©Kirton News 2020
The Editors Letter
Well, I think it’s been a cracking Summer. Good sport, for those of you that way inclined; and not only did we win stuff but played the game well in so many disciplines, ladies and gents combined. And ‘playing the game’ has historically always been the British way.... hasn’t it?
We, as a nation, are going through a bit of an obsession with history at the moment. The first World War remembrances have only just started and will continue on to 2018. Kirton News has also had an historical bent to it lately with Ken Pearson’s facinating History Digest which continues this month. September also sees an intoduction to another local figure who has played his part in the more recent second world conflict - and beyond.
Gordon Ramsey had, what they used to call a ‘good war’. As has often happened, such horrific conflagrations not only bring fear, death, destruction and suffering but can also provide excitement and adventure never before imagined. And Gordon, now in his mid nineties, certainly had some adventures!
I, like many of you out there, am from one of the fortunate generations who have never had to answer the call to duty of Queen (or King) and Country - but I am also one of those who believe that the contribution his generation made to our future should never be forgotten and we should never tire of being reminded or informed of it; I also subscribe to the belief that we are what our history makes us. So Kirton News makes no apologies for banging on about this whenever possible.
But history is only a day away, and many of our community continue to make their own little ripple in the pond. By the time you read this, almost certainly, Aimee Hayward will be bald! A local girl in her mid twenties, Aimee is raising money on behalf of her Grandad - Merv - to help continue the fight against Cancer. She will have raised hundreds of quid for a battle of a different kind; but one that can, potentially, affect us all - and be won. The money raising event happened on August 31st but, if anyone wants to make a further contribution, Aimee works at Rush Hairdressers. I’m sure she would welcome a contribution.
Gordon, as a lad, answered his calling. Aimee has answered hers. Both ‘heroes’ in their own right - however big or small the sacrifice, you have to steel yourself to make it.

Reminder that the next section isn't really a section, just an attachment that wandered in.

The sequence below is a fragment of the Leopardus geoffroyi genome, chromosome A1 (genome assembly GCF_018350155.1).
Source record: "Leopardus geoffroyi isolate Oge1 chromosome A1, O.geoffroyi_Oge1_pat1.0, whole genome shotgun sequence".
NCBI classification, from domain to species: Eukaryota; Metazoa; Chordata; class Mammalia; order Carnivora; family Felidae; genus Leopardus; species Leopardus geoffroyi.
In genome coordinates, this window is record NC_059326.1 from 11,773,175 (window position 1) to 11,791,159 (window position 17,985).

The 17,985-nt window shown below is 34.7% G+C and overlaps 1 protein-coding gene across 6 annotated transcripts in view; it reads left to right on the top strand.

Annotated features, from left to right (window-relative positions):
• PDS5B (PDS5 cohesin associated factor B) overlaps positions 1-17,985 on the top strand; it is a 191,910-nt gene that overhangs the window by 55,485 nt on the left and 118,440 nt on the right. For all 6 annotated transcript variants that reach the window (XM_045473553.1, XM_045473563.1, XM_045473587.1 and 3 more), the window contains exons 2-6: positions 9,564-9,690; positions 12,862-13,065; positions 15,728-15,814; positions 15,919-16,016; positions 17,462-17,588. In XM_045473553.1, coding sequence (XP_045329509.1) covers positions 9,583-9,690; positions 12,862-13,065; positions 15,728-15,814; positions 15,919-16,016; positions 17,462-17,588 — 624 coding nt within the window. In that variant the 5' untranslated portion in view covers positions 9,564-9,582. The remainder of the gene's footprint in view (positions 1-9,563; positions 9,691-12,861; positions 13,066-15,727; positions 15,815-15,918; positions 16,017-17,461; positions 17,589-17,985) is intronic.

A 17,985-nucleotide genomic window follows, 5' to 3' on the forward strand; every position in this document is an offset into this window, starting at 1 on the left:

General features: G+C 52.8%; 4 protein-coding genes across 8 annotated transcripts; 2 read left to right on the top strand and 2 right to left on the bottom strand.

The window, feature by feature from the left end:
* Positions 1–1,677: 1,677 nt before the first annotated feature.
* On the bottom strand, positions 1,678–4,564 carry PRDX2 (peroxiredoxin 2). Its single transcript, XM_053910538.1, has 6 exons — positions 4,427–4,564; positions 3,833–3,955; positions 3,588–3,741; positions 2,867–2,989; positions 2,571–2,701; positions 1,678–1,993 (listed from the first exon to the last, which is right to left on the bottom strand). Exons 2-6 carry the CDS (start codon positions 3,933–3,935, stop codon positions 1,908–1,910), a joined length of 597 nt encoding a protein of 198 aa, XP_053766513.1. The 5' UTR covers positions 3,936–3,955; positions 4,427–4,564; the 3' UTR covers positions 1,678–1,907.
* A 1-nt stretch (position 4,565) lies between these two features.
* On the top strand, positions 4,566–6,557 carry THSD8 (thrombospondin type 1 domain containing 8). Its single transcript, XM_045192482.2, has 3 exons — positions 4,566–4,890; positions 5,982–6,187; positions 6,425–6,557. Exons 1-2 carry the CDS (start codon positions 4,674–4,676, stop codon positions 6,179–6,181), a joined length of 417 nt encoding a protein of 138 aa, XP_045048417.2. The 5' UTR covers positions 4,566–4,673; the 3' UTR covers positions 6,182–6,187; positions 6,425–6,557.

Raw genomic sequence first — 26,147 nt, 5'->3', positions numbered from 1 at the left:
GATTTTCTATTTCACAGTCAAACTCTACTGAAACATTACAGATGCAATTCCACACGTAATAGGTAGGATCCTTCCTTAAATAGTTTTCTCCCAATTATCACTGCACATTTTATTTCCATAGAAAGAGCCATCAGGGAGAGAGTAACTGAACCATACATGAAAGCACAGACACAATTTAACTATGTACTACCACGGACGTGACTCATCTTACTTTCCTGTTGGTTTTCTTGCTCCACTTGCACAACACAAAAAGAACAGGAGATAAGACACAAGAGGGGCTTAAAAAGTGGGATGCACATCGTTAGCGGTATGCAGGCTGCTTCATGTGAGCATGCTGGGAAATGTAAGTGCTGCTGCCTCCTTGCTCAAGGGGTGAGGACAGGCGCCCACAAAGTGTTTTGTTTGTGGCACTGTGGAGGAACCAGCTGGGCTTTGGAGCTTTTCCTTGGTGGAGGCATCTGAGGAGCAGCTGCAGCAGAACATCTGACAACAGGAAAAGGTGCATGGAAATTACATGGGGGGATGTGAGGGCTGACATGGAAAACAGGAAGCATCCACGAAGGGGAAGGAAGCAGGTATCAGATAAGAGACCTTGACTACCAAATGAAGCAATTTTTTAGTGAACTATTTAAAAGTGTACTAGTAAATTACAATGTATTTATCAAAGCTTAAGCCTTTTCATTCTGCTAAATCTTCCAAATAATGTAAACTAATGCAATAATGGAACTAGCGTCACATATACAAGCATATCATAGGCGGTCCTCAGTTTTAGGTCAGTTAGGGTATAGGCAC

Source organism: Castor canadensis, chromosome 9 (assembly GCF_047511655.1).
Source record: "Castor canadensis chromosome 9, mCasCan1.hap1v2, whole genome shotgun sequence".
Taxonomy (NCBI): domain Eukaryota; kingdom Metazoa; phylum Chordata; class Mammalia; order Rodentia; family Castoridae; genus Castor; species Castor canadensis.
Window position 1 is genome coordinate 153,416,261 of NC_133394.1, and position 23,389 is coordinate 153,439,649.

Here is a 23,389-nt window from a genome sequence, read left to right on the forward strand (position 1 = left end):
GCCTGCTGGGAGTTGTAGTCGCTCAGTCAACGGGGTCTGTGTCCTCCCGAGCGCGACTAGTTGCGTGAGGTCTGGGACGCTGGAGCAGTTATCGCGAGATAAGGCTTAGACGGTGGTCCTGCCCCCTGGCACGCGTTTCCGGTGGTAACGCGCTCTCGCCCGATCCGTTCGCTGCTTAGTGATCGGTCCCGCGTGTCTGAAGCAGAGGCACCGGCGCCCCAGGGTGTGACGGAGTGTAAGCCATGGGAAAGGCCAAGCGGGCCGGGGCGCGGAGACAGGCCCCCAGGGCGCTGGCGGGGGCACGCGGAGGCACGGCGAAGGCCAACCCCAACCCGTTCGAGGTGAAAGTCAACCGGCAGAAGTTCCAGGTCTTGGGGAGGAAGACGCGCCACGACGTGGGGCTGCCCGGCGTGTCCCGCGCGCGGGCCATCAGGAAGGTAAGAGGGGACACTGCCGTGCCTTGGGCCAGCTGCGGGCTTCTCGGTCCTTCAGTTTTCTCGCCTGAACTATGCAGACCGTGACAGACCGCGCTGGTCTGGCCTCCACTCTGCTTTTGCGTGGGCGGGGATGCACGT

It’s amazing how small an act you need to perform to make a big difference. The impact may not be immediate, but over time - and for a long time it can count.
We can all make a difference - it’s just a question of being bothered!
Quite an Adventure
A nine year old lad shoots pigeons off his local church tower. The year is 1928 - or thereabouts. He is caught by the vicar but, not chastized as expected, is congratulated and encouraged to be ridding God’s House of those ‘interminable pests’.
And admired for his accuracy and prowess. A steady eye will serve him well in the future.
A little more than a decade later, Gordon Ramsey, born and bred in Willington Road, Kirton, is part of an early intake into the RAF. He goes on to perform in several ‘theatres’ and is one of - sadly, not so many - to complete several tours of duty, and come out the other end.
But his flying career - and his adventures - are only just beginning in 1939.
With significant contributions made during and well after the end of World War II - and still another lifetime ahead of him, Gordon Ramsey has had ‘Quite an Adventure’.
There isn’t room in our September issue to do him - anything like - justice; so the story continues, fair and fowl... in November.
A History Digest - part 4
The frequent changes in company’s names on our buses will take another turn in 1928. A firm called Lincolnshire Road Car Co. Ltd. will complete the building, on London Road, Boston, of a garage to house their green buses. They plan to operate a seven days a week service, including evenings.
London’s poor were entertained to celebrate the Coronation of their King Edward VII, son of our late Queen Victoria, by lavish dinners in their streets. What they probably did not know was that the potatoes they ate had been presented by farmers W. Dennis & Sons in Kirton, Lincolnshire, at a cost of £1,000.
‘Langley’s Works’, as they have come to be known, will disappear from the site at No.1 Boston Road during 2003, to be replaced by houses. The firm was widely known earlier in the 20th century, for manufacture and construction of commercial greenhouses.
During 1946, the names of the men who died in the Second World War will be inscribed on our War Memorial. They number less than a quarter of those lost in 1914 - 18. Only one surname appears on both lists: F. Gulson on the first; F.V. Gulson on the second.